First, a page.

"When you step into the ring, you're outside your comfort zone," Eckstein said. "I can handle playing in front of 45,000 fans, but going out in front of the TNA Wrestling fans who always want to see action, I was nervous. But it was a lot of fun and definitely an adrenaline rush when everything started to go down, just as much when I step off the field after a game."
Pitching probables: Carpenter will start on Thursday against the New York Mets at Port St. Lucie. The right-hander will be limited to 40 pitches or three innings.
Also making the trip up Interstate 95 are right-handers Blake Hawksworth, Mike Parisi, Andy Cavazos and Mark Worrell and left-hander Tyler Johnson. Jason Isringhausen, Wells and Randy Keisler are scheduled to pitch bullpen sessions in Jupiter on Thursday.
Extra bases: Kennedy is doubtful for Wednesday's opener because of soreness in his right side. "I would say probably not just because there's no reason to push him," La Russa said when asked if the second baseman would play. ... La Russa hadn't decided who would start in the outfield in the opener. "You try to get the veterans' weekends figured out first, then you start filling in the pieces," La Russa said. ... Eckersley was one of three Hall of Famers in camp Tuesday. Jim Palmer also visited the Cards' clubhouse, and of course, Cards great Red Schoendienst was in attendance. ... Looper will make his first start of the spring on Friday against the Mets at Roger Dean Stadium.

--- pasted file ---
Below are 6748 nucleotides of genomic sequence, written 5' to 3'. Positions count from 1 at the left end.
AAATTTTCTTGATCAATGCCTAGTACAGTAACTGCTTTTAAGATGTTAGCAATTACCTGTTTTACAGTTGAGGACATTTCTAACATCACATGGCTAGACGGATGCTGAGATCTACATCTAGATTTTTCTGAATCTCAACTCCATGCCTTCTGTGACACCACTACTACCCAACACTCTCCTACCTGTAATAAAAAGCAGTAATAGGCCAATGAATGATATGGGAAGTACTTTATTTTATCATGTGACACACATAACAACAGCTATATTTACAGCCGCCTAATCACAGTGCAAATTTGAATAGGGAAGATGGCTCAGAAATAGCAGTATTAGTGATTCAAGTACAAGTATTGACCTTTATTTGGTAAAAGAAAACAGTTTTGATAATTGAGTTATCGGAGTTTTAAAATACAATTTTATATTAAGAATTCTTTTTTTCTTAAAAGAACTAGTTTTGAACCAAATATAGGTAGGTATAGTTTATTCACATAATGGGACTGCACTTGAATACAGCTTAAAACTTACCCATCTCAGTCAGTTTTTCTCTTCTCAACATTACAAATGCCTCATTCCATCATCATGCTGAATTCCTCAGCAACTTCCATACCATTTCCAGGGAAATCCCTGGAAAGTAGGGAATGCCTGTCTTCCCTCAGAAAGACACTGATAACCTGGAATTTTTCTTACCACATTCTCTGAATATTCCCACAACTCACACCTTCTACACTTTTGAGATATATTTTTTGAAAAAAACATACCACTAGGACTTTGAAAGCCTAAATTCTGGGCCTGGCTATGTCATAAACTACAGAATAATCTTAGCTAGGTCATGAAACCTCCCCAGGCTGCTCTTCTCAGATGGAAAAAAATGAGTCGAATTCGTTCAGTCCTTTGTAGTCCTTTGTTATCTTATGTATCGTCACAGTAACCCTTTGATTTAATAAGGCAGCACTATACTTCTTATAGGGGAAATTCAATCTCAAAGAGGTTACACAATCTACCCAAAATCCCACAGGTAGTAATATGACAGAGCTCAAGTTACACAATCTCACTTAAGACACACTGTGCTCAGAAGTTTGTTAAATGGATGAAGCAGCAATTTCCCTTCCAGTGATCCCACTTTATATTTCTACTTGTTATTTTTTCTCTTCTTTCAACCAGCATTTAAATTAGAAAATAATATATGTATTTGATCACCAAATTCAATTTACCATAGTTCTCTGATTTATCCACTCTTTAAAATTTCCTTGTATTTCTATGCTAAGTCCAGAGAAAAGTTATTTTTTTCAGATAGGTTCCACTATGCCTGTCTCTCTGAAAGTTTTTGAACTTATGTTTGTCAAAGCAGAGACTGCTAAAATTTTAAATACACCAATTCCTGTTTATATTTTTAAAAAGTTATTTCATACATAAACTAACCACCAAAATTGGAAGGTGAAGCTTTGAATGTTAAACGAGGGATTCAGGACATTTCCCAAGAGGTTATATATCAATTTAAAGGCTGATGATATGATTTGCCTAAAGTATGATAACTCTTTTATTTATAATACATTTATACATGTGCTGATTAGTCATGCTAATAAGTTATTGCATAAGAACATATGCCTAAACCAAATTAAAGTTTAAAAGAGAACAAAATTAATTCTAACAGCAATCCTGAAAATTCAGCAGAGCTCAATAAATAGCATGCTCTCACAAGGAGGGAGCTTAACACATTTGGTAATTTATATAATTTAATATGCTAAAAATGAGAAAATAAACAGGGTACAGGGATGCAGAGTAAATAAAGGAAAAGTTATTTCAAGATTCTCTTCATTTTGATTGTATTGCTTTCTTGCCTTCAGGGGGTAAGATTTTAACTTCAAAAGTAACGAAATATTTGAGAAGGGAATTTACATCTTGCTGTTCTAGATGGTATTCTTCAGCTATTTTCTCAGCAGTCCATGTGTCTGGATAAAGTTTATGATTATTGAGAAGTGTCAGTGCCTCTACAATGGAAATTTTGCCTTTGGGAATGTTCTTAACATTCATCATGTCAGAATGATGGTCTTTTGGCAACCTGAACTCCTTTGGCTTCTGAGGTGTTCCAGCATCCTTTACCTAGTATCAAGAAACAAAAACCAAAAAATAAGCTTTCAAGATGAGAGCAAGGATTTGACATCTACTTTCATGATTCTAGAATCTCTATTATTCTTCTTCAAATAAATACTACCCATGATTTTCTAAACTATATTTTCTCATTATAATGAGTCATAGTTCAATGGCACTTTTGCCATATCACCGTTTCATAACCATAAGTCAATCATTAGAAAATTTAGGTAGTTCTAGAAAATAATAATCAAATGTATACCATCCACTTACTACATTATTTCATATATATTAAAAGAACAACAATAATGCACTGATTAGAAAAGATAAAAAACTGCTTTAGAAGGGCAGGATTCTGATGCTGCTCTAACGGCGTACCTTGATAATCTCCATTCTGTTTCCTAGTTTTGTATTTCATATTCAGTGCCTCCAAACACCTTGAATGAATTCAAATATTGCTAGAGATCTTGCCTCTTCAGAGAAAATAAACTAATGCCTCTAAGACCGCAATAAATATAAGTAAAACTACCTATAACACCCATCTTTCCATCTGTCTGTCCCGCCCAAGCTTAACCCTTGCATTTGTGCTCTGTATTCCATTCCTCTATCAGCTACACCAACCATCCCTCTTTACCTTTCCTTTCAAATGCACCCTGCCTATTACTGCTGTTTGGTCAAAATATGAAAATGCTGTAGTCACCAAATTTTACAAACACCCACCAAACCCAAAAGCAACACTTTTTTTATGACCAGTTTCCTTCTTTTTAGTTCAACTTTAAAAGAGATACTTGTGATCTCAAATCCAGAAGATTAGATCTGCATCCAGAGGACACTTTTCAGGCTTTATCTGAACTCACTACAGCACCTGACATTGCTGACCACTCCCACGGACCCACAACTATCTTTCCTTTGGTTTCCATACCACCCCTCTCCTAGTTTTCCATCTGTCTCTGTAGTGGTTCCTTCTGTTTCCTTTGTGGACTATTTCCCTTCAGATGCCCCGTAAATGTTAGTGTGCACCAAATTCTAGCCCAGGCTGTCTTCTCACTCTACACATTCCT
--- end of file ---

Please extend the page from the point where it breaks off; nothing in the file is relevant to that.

Weather report: Partly cloudy skies and a high of 81 degrees is the forecast for the Cards' Grapefruit League opener, which means it should be a great afternoon for a ballgame in Jupiter.
Coming up: The games are finally here! Adam Wainwright gets the start as the Cardinals begin their Grapefruit League schedule with a 1:05 p.m. ET game against Scott Olsen and the Florida Marlins at Roger Dean Stadium on Wednesday.
Jim Molony is a writer for MLB.com. This story was not subject to the approval of Major League Baseball or its clubs.